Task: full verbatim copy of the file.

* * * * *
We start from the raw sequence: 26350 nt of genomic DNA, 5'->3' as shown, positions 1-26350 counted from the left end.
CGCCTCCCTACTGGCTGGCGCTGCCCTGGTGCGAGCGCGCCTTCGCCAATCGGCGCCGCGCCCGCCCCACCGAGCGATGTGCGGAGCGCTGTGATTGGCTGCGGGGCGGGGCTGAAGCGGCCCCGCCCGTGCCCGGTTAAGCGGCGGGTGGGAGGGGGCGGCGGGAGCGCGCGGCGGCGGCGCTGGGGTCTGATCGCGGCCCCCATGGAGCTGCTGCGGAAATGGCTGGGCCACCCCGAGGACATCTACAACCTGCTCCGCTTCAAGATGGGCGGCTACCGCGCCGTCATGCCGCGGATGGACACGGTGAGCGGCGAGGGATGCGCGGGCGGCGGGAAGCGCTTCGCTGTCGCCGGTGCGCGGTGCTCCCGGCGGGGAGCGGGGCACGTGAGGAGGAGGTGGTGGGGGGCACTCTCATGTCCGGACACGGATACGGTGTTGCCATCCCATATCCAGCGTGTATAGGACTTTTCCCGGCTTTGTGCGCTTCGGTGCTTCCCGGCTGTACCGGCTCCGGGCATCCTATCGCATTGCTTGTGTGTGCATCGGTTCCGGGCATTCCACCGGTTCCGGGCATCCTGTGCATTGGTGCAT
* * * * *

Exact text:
We start from the raw sequence: 26350 nt of genomic DNA, 5'->3' as shown, positions 1-26350 counted from the left end.
CGCCTCCCTACTGGCTGGCGCTGCCCTGGTGCGAGCGCGCCTTCGCCAATCGGCGCCGCGCCCGCCCCACCGAGCGATGTGCGGAGCGCTGTGATTGGCTGCGGGGCGGGGCTGAAGCGGCCCCGCCCGTGCCCGGTTAAGCGGCGGGTGGGAGGGGGCGGCGGGAGCGCGCGGCGGCGGCGCTGGGGTCTGATCGCGGCCCCCATGGAGCTGCTGCGGAAATGGCTGGGCCACCCCGAGGACATCTACAACCTGCTCCGCTTCAAGATGGGCGGCTACCGCGCCGTCATGCCGCGGATGGACACGGTGAGCGGCGAGGGATGCGCGGGCGGCGGGAAGCGCTTCGCTGTCGCCGGTGCGCGGTGCTCCCGGCGGGGAGCGGGGCACGTGAGGAGGAGGTGGTGGGGGGCACTCTCATGTCCGGACACGGATACGGTGTTGCCATCCCATATCCAGCGTGTATAGGACTTTTCCCGGCTTTGTGCGCTTCGGTGCTTCCCGGCTGTACCGGCTCCGGGCATCCTATCGCATTGCTTGTGTGTGCATCGGTTCCGGGCATTCCACCGGTTCCGGGCATCCTGTGCATTGGTGCAT